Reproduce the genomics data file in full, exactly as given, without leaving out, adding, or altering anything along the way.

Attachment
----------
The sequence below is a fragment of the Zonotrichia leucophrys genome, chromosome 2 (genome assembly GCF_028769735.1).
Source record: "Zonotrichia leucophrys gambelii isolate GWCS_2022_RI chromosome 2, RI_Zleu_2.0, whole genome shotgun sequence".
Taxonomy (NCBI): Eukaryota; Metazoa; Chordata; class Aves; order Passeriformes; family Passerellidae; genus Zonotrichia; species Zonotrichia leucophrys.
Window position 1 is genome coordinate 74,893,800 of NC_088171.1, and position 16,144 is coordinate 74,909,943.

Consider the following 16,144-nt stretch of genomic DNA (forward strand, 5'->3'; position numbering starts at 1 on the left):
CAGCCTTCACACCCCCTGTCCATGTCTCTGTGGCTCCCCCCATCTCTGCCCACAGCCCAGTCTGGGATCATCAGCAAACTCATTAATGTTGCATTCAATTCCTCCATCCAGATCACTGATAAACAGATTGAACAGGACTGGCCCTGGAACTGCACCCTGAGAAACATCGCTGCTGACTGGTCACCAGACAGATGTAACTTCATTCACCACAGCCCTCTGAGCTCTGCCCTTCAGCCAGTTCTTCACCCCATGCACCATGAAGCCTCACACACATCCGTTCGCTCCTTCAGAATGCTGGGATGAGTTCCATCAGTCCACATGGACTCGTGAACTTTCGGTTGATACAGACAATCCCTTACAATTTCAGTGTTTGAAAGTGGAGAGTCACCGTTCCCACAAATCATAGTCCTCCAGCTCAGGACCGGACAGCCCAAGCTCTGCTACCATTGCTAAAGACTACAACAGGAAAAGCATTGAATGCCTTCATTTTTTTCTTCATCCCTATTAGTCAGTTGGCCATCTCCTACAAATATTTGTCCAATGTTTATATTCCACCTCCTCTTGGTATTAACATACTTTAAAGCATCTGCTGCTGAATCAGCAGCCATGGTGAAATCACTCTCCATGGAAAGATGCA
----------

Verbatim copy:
The sequence below is a fragment of the Zonotrichia leucophrys genome, chromosome 2 (genome assembly GCF_028769735.1).
Source record: "Zonotrichia leucophrys gambelii isolate GWCS_2022_RI chromosome 2, RI_Zleu_2.0, whole genome shotgun sequence".
Taxonomy (NCBI): Eukaryota; Metazoa; Chordata; class Aves; order Passeriformes; family Passerellidae; genus Zonotrichia; species Zonotrichia leucophrys.
Window position 1 is genome coordinate 74,893,800 of NC_088171.1, and position 16,144 is coordinate 74,909,943.

Consider the following 16,144-nt stretch of genomic DNA (forward strand, 5'->3'; position numbering starts at 1 on the left):
CAGCCTTCACACCCCCTGTCCATGTCTCTGTGGCTCCCCCCATCTCTGCCCACAGCCCAGTCTGGGATCATCAGCAAACTCATTAATGTTGCATTCAATTCCTCCATCCAGATCACTGATAAACAGATTGAACAGGACTGGCCCTGGAACTGCACCCTGAGAAACATCGCTGCTGACTGGTCACCAGACAGATGTAACTTCATTCACCACAGCCCTCTGAGCTCTGCCCTTCAGCCAGTTCTTCACCCCATGCACCATGAAGCCTCACACACATCCGTTCGCTCCTTCAGAATGCTGGGATGAGTTCCATCAGTCCACATGGACTCGTGAACTTTCGGTTGATACAGACAATCCCTTACAATTTCAGTGTTTGAAAGTGGAGAGTCACCGTTCCCACAAATCATAGTCCTCCAGCTCAGGACCGGACAGCCCAAGCTCTGCTACCATTGCTAAAGACTACAACAGGAAAAGCATTGAATGCCTTCATTTTTTTCTTCATCCCTATTAGTCAGTTGGCCATCTCCTACAAATATTTGTCCAATGTTTATATTCCACCTCCTCTTGGTATTAACATACTTTAAAGCATCTGCTGCTGAATCAGCAGCCATGGTGAAATCACTCTCCATGGAAAGATGCA